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Panel Proposed to Help LAPD Identify Racist Recruits

TIMES STAFF WRITER

Fallout from the O.J. Simpson trial continued Wednesday as a Los Angeles City Council committee endorsed a plan to convene a panel of experts to suggest new ways to weed out police recruits with racist and sexist attitudes.

The council’s personnel committee also instructed the general manager of the city’s Personnel Department and the chief of the Los Angeles Police Department to recommend several people to sit on the proposed panel.

The idea of forming a panel came from Councilman Richard Alarcon following the discovery of tape recordings during the O.J. Simpson murder trial of LAPD Detective Mark Fuhrman making racist comments.

“There has been an overwhelming cry in the community to do something about racism in the Police Department,” Alarcon told the committee.

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He suggested an advisory panel of about eight members from the field of human relations.

However, city personnel officials and psychologists for the Police Department were lukewarm about the idea, saying the process used to identify bias among recruits has already been reviewed many times since the infamous 1991 videotaped police beating of Rodney G. King.

The city currently relies on civil service interviews, psychological tests and background investigations to determine if a recruit has sexist, racist or other hostile attitudes.

“We have nothing to hide, but we believe we are either the best or among the best in the nation” at screening candidates, said Raymond C. Allen, assistant general manager of the Personnel Department.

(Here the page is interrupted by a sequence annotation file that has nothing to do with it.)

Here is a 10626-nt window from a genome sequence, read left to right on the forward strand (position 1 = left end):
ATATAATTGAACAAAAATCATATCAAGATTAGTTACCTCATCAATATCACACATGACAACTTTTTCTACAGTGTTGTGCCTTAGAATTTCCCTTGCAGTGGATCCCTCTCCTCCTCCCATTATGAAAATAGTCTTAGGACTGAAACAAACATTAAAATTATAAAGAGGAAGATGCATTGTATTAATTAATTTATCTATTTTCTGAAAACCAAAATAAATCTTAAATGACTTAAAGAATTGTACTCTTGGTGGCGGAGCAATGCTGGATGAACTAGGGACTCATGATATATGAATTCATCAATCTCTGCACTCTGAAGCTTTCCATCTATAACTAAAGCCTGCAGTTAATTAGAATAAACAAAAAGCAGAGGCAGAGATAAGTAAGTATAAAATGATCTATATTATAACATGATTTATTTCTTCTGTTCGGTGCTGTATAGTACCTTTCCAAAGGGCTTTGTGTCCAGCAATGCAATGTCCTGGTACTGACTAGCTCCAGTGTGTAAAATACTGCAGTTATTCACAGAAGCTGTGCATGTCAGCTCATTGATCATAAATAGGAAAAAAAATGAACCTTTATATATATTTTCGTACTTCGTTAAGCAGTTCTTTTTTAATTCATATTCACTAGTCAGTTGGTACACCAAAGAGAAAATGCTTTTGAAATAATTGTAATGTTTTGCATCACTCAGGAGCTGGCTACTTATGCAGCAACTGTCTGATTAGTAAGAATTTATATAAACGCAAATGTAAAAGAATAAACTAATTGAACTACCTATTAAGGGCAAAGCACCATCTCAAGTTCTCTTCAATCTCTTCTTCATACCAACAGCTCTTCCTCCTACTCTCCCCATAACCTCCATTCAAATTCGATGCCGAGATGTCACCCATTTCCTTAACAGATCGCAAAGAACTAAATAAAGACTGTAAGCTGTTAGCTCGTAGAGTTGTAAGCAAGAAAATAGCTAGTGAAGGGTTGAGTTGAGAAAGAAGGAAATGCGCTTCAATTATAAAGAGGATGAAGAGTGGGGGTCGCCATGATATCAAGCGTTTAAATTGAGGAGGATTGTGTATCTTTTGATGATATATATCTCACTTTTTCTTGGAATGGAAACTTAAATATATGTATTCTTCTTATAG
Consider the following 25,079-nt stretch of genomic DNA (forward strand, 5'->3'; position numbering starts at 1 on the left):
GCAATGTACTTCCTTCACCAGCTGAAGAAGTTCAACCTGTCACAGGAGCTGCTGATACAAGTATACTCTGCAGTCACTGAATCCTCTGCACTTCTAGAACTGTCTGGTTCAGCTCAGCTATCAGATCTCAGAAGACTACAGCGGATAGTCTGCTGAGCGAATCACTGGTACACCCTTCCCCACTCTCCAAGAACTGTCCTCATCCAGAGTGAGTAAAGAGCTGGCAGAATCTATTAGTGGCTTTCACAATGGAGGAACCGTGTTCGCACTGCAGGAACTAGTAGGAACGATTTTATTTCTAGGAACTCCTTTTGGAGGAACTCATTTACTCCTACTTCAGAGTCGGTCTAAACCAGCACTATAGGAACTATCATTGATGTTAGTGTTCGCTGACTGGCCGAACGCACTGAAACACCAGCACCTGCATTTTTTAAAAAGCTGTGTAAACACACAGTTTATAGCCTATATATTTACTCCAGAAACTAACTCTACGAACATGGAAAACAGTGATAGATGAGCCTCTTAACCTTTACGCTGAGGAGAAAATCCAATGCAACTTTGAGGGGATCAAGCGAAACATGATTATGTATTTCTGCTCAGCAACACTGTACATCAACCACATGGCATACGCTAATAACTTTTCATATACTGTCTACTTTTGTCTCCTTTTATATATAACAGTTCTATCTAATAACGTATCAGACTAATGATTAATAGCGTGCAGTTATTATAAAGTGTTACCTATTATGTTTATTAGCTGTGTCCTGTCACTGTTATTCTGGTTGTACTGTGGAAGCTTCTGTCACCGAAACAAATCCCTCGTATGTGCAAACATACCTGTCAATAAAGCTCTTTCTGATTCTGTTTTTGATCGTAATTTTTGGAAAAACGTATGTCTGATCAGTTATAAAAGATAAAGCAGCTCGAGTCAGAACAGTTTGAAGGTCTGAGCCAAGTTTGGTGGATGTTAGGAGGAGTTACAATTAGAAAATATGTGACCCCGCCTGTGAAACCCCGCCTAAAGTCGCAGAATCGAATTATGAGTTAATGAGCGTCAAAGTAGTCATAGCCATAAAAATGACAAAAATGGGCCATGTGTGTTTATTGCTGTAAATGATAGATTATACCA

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Councilwoman Jackie Goldberg, head of the council’s personnel committee, said a review of the city’s process by a panel of experts would not hurt and would reassure the public that the city is doing everything to weed out problem recruits.

“What people need is assurances,” she said.

The proposal had been rejected earlier this week by the council’s public safety committee, whose members said they were assured that the police and city personnel officials already do enough to screen recruits.

But because the proposal was referred simultaneously to two council committees, the personnel committee’s support keeps the plan alive. A final decision, however, will have to come from the vote of the entire City Council sometime in the next month.

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Councilwoman Laura Chick, who heads the public safety committee and sits on the personnel committee, continued to raise questions Wednesday about the need for what she called “an additional layer” of review.

During the personnel committee meeting, she asked for more details about the responsibilities of the panel, but she did not object when Goldberg instructed the personnel director and the police chief to recommend names for the panel.


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